Yes Bank was founded in 2004 by Rana Kapoor and his brother-in-law, the late Ashok Kapur. Early this month, the Central Bureau of Investigation (CBI), registered a criminal case against Kapoor, who was the CEO of Yes Bank; Dewan Housing Finance Ltd. (DHFL), a non-banking financial services company; and its promoter, Kapil Wadhawan. The CBI charged them with criminal conspiracy, cheating and corruption under the Indian Penal Code and the Prevention of Corruption Act.
The allegations are that between April and June 2018, Yes Bank subscribed or invested Rs 3700 crores in DHFL’s short-term debentures. This financial assistance subsequently turned into non-performing assets as the bank was unable to recover the funds. More seriously, the allegations are that in lieu of the amount extended to DHFL, a company, Do it Urban Ventures, promoted by Kapoor’s three daughters, and received kickbacks in the form of loans amounting to around Rs 600 crores. In other words, the CBI alleges that Kapoor and DHFL entered into a conspiratorial quid pro quo: DHFL got the assistance (that have now turned into bad loans) and he and his family benefited from the kickbacks.
The agency has alleged that Rana Kapoor extended
financial assistance to DHFL to get substantial undue benefit for himself and
his family members via companies held by Kapoor and his family. On March 5,
India’s central bank, the Reserve Bank of India, announced that it had
suspended and superseded the board of Yes Bank. Customers were prevented from
withdrawing more than Rs 50000 from their accounts and rating agencies
downgraded the bank’s core bonds.
Yes Bank’s debacle turns the focus sharply on the
continued prevalence of crony capitalism in India’s economy: an unholy nexus
between banks, financial institutions (FIs), and business enterprises. Banks
and FIs—and not only privately owned ones—in India are known to have cosy
relationships with promoters of large and medium sized Indian companies and
quid pro quo arrangements of the sort that Kapoor and Yes Bank are accused of
are not uncommon. Rather, it is quite the opposite. Examples of misuse of bank
funds are galore in the Indian economy.
One high-profile case is that of liquor baron Vijay Mallya who is currently in the UK while the Indian government is trying to get him extradited so that he can face investigation into charges levelled against him. Mallya is accused of misusing around Rs 9,000 crore (US$1.3 billion), which are loans that his companies, including a now-defunct airline that he started, took from 17 Indian banks. The allegations are that Mallya siphoned off these funds to 40 other companies that he controls around the world.
In another headline-grabbing case in 2018, the CBI
began an investigation into Nirav Modi, a high-profile Indian jeweller, on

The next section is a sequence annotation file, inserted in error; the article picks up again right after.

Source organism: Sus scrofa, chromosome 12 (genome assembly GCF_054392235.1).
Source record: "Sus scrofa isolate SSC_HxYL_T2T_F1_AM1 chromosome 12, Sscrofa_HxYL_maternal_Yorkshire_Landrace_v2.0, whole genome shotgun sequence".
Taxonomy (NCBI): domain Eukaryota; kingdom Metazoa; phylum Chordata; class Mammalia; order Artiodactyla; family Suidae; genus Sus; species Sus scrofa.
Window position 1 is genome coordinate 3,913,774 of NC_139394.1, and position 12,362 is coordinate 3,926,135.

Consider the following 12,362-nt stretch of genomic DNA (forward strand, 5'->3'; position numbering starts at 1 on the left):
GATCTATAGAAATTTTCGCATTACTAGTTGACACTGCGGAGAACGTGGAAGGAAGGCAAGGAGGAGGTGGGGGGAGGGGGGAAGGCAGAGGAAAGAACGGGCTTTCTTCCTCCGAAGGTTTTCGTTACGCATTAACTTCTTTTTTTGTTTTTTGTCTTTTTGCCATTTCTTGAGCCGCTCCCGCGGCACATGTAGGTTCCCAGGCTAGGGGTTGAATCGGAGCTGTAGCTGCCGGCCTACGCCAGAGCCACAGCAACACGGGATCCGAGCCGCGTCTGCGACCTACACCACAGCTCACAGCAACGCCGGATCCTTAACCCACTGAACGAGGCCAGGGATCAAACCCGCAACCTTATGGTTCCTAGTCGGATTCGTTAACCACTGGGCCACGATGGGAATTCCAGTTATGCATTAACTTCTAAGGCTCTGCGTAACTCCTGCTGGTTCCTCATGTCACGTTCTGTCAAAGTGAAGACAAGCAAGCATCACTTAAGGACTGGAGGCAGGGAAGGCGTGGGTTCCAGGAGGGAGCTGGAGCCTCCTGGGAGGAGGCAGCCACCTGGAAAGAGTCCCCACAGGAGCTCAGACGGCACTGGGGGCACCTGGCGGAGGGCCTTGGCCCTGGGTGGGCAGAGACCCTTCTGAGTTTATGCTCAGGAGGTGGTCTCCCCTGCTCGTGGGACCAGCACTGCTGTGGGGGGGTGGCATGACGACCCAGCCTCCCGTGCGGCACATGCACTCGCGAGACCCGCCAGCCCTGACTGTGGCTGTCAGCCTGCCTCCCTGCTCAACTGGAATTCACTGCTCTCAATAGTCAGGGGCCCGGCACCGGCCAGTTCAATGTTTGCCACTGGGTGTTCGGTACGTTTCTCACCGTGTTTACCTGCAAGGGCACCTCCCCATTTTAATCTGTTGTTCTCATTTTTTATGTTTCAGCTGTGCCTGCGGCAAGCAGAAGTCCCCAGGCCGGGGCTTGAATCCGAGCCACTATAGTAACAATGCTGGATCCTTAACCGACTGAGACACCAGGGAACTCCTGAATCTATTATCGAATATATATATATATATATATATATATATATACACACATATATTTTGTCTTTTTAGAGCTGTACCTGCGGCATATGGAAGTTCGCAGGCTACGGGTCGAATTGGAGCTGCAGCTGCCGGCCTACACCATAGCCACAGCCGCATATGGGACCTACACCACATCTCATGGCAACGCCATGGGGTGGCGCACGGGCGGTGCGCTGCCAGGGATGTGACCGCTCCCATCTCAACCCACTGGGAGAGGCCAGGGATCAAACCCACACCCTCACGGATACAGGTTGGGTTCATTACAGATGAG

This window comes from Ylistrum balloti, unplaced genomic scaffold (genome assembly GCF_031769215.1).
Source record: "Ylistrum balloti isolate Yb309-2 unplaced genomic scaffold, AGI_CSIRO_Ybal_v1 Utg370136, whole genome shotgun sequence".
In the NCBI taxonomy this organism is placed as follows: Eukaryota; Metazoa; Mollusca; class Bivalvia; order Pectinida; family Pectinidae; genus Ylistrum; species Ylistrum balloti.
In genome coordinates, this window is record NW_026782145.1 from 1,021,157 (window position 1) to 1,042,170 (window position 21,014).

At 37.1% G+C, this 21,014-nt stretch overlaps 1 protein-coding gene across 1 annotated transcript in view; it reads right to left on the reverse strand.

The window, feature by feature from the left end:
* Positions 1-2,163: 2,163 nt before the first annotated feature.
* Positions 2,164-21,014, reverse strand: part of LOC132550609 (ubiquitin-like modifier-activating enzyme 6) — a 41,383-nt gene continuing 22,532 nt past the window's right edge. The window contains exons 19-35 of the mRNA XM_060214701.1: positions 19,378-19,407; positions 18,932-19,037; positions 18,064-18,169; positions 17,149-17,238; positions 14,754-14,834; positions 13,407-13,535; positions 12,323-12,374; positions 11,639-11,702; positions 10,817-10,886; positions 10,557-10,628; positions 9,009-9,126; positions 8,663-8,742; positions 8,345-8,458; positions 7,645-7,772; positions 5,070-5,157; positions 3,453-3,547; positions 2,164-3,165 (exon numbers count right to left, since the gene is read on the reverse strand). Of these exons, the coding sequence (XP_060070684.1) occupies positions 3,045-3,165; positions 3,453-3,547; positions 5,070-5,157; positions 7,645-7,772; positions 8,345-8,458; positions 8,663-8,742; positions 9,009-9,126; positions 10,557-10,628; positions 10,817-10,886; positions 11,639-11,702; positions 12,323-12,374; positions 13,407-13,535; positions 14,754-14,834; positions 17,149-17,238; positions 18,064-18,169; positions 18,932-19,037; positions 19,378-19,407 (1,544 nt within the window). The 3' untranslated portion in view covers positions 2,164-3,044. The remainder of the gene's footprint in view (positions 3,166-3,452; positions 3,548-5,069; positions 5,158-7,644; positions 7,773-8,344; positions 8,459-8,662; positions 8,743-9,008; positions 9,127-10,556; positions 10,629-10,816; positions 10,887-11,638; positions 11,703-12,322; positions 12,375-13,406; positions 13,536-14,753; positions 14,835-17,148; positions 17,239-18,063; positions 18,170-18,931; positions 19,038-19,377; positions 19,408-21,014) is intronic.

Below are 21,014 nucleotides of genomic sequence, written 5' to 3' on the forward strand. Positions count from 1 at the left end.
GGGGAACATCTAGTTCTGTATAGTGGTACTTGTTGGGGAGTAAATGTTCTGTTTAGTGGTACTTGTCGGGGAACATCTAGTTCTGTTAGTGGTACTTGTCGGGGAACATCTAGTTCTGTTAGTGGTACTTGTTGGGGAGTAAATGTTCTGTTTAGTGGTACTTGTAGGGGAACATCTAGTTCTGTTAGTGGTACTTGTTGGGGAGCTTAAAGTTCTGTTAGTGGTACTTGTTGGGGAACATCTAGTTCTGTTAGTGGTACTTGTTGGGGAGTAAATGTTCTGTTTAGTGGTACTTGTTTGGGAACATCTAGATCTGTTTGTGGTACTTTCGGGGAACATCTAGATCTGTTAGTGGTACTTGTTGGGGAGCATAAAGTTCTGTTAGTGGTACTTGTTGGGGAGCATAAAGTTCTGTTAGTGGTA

allegations that he and his partners defrauded the Punjab National Bank of Rs
28,000 crore, which he is alleged to have siphoned overseas by fraudulently
obtaining letters of undertaking for making payments to overseas suppliers.
Modi is absconding and is believed to be in the US even as the Interpol is
looking for him.
More recently, in December 2019, another high-profile
executive, Jagdish Khattar, the former managing director of Maruti Udyog Ltd.,
India’s largest carmaker, was booked by the CBI for charges against him of
cheating the Punjab National Bank of Rs 110 crore. That case is still being
investigated although Khattar has not been arrested.
These few examples are really the tip of the iceberg.
Nefarious deals between banks and influential entrepreneurs abound in India.
Not long ago, a private sector steel company was embroiled in a similar
controversy when a partly government-controlled financial institution was
believed to be lending it vast sums of money although past loans taken by the
company had turned into non-performing assets.
The curious paradox about such cases is that in many
of the cases, the authorities, including investigative agencies, wake up when
it is already too late. In Yes Bank’s case, the RBI has been issuing warnings
about financial inconsistencies in the bank’s reports. Doubts about Mallya’s
ability to run his airline and manage his finances have been floating around
long before he fled India.
The other, more disheartening, aspect of all this is
the hagiographical treatment that the media have meted out to some of these
controversial promoters and businessmen. Vijay Mallya, now 64, has had
countless laudatory cover stories or “puff pieces” about him. Rana Kapoor, an
aggressive publicity seeker, has found similar success with the Indian media.
Jagdish Khattar was routinely lionised by India’s business press during his
stint as managing director of Maruti between 2002 and 2007.
The truth is that India’s institutions, particularly
in the financial sector, are prone to misuse—either because of the clout of
powerful corporate borrowers or because of complicit bank officials, or both.
India’s government has various laws, organisations and agencies that have been
established to prevent financial fraud. Yet, with regular frequency, shocking
instances of brazen misuse of the financial system come to light. What is needed
is a will to break the cronyism that plagues the nexus between financiers and
their corporate clients. And when frauds come to light, swift dispensation of
justice could work as a deterrent.